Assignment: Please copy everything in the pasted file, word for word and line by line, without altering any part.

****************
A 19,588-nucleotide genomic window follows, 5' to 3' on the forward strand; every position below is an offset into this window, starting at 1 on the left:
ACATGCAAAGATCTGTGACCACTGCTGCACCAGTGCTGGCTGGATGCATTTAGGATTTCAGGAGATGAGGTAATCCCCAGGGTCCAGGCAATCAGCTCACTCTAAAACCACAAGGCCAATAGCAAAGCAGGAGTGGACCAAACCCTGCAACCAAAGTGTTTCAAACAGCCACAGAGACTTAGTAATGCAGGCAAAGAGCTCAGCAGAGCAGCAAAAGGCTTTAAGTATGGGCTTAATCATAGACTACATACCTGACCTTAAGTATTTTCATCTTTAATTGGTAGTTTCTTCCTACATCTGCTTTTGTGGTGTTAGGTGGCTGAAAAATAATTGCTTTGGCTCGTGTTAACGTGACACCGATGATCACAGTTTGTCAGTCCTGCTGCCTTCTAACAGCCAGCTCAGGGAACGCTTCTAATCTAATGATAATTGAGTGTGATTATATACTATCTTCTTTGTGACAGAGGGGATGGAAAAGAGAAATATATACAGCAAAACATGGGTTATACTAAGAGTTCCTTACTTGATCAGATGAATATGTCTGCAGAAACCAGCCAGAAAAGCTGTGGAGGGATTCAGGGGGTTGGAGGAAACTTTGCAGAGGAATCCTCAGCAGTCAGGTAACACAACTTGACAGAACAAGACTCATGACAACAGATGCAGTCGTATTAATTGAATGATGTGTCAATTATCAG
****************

A 19,588-nucleotide genomic window follows, 5' to 3' on the forward strand; every position below is an offset into this window, starting at 1 on the left:
ACATGCAAAGATCTGTGACCACTGCTGCACCAGTGCTGGCTGGATGCATTTAGGATTTCAGGAGATGAGGTAATCCCCAGGGTCCAGGCAATCAGCTCACTCTAAAACCACAAGGCCAATAGCAAAGCAGGAGTGGACCAAACCCTGCAACCAAAGTGTTTCAAACAGCCACAGAGACTTAGTAATGCAGGCAAAGAGCTCAGCAGAGCAGCAAAAGGCTTTAAGTATGGGCTTAATCATAGACTACATACCTGACCTTAAGTATTTTCATCTTTAATTGGTAGTTTCTTCCTACATCTGCTTTTGTGGTGTTAGGTGGCTGAAAAATAATTGCTTTGGCTCGTGTTAACGTGACACCGATGATCACAGTTTGTCAGTCCTGCTGCCTTCTAACAGCCAGCTCAGGGAACGCTTCTAATCTAATGATAATTGAGTGTGATTATATACTATCTTCTTTGTGACAGAGGGGATGGAAAAGAGAAATATATACAGCAAAACATGGGTTATACTAAGAGTTCCTTACTTGATCAGATGAATATGTCTGCAGAAACCAGCCAGAAAAGCTGTGGAGGGATTCAGGGGGTTGGAGGAAACTTTGCAGAGGAATCCTCAGCAGTCAGGTAACACAACTTGACAGAACAAGACTCATGACAACAGATGCAGTCGTATTAATTGAATGATGTGTCAATTATCAG